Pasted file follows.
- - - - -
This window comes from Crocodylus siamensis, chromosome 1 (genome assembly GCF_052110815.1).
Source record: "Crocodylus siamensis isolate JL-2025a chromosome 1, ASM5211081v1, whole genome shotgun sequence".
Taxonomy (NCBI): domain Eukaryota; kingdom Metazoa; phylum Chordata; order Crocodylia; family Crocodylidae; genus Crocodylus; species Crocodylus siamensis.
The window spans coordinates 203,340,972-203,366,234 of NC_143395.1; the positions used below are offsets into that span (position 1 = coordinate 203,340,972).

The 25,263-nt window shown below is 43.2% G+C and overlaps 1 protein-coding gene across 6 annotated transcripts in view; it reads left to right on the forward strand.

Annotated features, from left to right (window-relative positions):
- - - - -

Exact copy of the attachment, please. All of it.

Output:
This window comes from Crocodylus siamensis, chromosome 1 (genome assembly GCF_052110815.1).
Source record: "Crocodylus siamensis isolate JL-2025a chromosome 1, ASM5211081v1, whole genome shotgun sequence".
Taxonomy (NCBI): domain Eukaryota; kingdom Metazoa; phylum Chordata; order Crocodylia; family Crocodylidae; genus Crocodylus; species Crocodylus siamensis.
The window spans coordinates 203,340,972-203,366,234 of NC_143395.1; the positions used below are offsets into that span (position 1 = coordinate 203,340,972).

The 25,263-nt window shown below is 43.2% G+C and overlaps 1 protein-coding gene across 6 annotated transcripts in view; it reads left to right on the forward strand.

Annotated features, from left to right (window-relative positions):